At some point, we will also be able to see the impacts of lobbying and dark advertising on this behaviour too, rendering it useless in the end by bathing it in sunlight.

With numerous rumours in the weekend papers of a significant Conservative rebellion in favour of Cooper/Letwin before May took the wind out of sails to a degree, I set three line whips and a maximum Tory rebellion to see what happened to the result.

It’s fascinating, seeing the commons like this and, finally, it is all easier to make sense of. To get Cooper Letwin through the rebellion would need to smash the tribalism James mentioned to pieces and then some.

“The weightings for Cooper/Letwin derive from the aggregated no-deal votes,” James said. “And it’s the same for Kyle but with an addition of two lists of MPs explicitly for and against a 2nd ref.”

Kyle is the least likely amendment to succeed, despite being the favourite of those calling for a second referendum. Unwhipped, it faces the same fate as Cooper/Letwin’s first pass. But adding a two line whip against by the Conservatives and a lacklustre one line for by Labour – with the inclusion of a minor rebellion on the Labour side, the Kyle amendment is killed by a margin of forty.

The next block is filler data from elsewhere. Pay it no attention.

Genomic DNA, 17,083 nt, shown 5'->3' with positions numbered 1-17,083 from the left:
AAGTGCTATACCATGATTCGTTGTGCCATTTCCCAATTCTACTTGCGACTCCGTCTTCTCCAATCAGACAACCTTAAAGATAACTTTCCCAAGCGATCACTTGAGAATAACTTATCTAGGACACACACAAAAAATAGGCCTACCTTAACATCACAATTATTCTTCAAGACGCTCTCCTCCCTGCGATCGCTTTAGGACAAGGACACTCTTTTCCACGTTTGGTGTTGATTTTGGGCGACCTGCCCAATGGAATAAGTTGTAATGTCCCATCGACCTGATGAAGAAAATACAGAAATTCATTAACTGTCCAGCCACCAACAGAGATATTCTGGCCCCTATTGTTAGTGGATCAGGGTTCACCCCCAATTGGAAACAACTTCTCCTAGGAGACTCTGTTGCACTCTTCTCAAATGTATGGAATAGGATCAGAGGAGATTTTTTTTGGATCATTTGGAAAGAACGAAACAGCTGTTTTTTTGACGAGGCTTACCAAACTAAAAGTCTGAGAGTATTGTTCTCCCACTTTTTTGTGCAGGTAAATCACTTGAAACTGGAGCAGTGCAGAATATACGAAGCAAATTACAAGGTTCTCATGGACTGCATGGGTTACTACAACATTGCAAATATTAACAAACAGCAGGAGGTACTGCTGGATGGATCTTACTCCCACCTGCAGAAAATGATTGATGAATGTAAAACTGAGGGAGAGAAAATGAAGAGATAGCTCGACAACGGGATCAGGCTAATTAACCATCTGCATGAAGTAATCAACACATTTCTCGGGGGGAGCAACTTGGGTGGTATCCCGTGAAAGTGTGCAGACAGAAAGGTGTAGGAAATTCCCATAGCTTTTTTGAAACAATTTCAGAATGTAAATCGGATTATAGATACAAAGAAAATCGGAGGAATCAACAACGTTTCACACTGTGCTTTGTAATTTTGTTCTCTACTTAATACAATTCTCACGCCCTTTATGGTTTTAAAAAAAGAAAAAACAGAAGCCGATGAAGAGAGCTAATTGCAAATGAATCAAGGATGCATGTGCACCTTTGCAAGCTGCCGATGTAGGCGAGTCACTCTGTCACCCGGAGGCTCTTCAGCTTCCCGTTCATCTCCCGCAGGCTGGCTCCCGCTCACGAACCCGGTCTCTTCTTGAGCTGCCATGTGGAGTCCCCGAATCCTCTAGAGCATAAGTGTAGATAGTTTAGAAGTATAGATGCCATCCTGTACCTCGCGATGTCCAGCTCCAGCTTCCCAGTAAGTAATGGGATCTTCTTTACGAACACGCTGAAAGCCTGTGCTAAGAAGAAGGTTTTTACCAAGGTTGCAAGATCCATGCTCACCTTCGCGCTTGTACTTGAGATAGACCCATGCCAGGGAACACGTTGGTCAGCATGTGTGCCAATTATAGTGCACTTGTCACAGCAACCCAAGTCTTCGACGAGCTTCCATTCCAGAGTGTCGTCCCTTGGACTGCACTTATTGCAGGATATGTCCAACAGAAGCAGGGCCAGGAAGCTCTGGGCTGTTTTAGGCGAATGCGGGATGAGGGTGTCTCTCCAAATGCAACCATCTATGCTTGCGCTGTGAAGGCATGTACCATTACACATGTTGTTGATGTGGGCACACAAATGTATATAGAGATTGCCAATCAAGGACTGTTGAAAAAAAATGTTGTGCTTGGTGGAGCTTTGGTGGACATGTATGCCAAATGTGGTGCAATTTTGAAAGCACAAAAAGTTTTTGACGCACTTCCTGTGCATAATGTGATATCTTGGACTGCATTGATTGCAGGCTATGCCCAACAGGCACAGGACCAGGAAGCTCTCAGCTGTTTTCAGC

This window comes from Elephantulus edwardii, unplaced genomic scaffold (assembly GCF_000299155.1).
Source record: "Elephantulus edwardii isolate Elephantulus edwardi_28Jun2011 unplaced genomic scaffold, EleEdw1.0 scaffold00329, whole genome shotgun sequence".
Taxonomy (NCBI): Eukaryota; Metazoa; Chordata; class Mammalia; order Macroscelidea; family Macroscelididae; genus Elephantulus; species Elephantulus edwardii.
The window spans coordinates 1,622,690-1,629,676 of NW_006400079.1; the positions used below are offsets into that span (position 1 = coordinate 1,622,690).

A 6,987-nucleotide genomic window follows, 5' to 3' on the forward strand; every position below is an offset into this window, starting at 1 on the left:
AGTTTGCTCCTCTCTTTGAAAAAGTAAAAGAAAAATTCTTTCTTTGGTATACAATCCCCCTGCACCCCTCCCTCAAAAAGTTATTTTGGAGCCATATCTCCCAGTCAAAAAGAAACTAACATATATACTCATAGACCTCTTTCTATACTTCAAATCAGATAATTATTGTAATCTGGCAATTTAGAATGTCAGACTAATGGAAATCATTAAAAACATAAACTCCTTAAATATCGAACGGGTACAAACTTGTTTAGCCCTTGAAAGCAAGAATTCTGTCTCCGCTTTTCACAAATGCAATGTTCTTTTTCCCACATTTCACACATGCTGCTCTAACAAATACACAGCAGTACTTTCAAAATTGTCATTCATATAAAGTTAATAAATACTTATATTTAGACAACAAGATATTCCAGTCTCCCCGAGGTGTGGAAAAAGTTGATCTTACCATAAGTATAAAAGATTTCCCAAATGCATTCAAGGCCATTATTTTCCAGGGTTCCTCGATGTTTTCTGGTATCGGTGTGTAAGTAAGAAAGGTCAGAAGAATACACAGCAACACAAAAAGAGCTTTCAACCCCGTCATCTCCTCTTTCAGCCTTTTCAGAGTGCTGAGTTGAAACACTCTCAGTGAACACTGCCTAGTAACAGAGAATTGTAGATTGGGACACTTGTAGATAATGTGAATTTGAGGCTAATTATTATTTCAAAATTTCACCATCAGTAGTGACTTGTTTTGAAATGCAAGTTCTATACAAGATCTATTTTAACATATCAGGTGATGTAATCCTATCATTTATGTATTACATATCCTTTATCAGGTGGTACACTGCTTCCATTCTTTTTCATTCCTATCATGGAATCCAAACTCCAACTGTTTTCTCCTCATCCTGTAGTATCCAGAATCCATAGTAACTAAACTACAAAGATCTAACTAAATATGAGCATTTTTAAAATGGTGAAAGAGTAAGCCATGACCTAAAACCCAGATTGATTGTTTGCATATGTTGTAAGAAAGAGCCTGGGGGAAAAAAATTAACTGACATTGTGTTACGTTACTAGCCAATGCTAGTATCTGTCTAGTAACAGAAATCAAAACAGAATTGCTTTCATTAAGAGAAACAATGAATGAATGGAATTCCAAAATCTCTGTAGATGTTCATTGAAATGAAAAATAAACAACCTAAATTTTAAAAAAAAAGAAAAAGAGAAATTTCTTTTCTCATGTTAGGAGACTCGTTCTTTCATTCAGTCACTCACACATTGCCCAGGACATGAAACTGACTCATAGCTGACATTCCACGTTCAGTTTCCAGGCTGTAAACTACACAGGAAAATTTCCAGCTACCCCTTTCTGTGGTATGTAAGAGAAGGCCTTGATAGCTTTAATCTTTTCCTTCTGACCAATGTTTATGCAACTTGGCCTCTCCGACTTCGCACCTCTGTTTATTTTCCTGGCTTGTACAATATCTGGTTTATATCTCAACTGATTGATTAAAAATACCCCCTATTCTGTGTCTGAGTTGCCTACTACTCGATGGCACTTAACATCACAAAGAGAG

“Interestingly, if Labour imposed a 3 line whip in support of Kyle and there was even only a small Tory rebellion – it would be very very close,” James told me.

Just as we continued talking about how we though the public would receive the launch of the tool on Wednesday morning, ahead of the February 27 Brexit votes, Theresa May dropped a bomb in Parliament and said she was putting forward a vote on no deal if her deal was not agreed by mid-March, and that it would followed by a vote on extension if no deal was rejected. (James and I used the Emojiocracy tool properly for the first time when the last vote saw the symbolic Spelman motion against no deal squeak through by eight votes.)

“Every time there’s a human intervention something shifts. Corbyn has likely seen to it that Kyle will be withdrawn and similarly May’s announcement is likely to see the Cooper/Letwin amendment shelved too.”

There is one flaw with the utility though: humans.

“Something the prediction lacks is coverage of who’s likely to abstain or be absent – I can’t quite get my head around how to predict that just now, it’s probably possible though,” James said.

And it can’t be perfect, not yet. Every time there’s a human intervention something shifts. Corbyn has likely seen to it that Kyle will be withdrawn and similarly May’s announcement is likely to see the Cooper/Letwin amendment shelved too.

I asked if we could predict the vote on May’s amendment itself – and the subsequent votes on no deal and extension – expecting James to swear. He didn’t.

Those votes will be live on the tool when it is launched tomorrow morning.

In the grand scheme of things though, showing the world the Wizard of Oz isn’t all powerful is good enough…

Emojiocracy continues tomorrow morning.